Finding demons usually occurs in major storied moments, then, but I didn’t catch them all. Thematically, discovering demons is tied to Flaws, which are personality traits like pride, which is a nice idea. Once you lure one out by encouraging someone’s Flaw, you have to fight a kind of boss battle and then you can capture it. Pride is the Flaw you begin with as Wiktor, and you can use it in dialogue, too – the more you use it, the stronger it gets. You can take Flaws from other characters as well, not that they become usable in dialogue, from what I can tell. Flaws are a nice idea but feel inconsistently used to me.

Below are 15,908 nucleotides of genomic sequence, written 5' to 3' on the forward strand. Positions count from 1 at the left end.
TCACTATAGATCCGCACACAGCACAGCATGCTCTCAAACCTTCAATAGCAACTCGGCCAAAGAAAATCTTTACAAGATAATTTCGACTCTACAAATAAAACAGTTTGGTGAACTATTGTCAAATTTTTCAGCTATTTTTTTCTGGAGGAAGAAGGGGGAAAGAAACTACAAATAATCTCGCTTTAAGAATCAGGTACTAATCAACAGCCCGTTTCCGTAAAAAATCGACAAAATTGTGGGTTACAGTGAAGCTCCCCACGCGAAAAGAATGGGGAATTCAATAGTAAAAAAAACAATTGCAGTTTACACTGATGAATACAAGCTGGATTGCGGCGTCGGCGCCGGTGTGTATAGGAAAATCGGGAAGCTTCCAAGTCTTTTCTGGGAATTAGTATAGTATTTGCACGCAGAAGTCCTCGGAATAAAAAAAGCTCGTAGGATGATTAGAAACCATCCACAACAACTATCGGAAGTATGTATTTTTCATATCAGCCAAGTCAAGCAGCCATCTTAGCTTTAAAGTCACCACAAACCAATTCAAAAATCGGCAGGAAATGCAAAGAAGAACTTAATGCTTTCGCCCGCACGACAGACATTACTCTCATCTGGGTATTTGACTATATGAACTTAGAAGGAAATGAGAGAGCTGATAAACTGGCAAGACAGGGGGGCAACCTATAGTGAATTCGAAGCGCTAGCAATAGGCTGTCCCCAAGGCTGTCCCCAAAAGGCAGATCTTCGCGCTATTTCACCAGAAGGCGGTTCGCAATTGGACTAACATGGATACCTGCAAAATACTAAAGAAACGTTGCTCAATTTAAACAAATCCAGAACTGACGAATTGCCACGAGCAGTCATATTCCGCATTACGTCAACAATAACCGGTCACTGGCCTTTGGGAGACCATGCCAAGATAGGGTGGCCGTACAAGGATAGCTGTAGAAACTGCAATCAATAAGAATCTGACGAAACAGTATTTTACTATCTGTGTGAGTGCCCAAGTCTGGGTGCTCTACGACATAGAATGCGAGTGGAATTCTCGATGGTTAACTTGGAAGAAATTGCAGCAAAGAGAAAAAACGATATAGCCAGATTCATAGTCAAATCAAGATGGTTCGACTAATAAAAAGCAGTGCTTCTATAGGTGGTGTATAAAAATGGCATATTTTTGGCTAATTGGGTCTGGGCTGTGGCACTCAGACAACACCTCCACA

Detour over; I want to get back to the game’s setting because it’s another particular part of The Thaumaturge I admire. This is turn of the century Poland – the other century, the 20th one – and Warsaw specifically, a setting we see hardly at all. We hardly see it in the real-world, either, because so much was destroyed in World War 2, so it’s a really valuable lens into history. It feels authentic and personal, too, this being made by a Polish developer, and you can feel the desire to show off this great city coming through. At times it’s like a playable history lesson, as you collect historic detritus like magazine covers and view old photographs and artwork. There’s a particularly nice sketchbook-type effect at points of interest where you see an artist’s interpretation of people eating doughnuts at the time, for example – apparently they were very popular. The attention to detail in this regard is superb.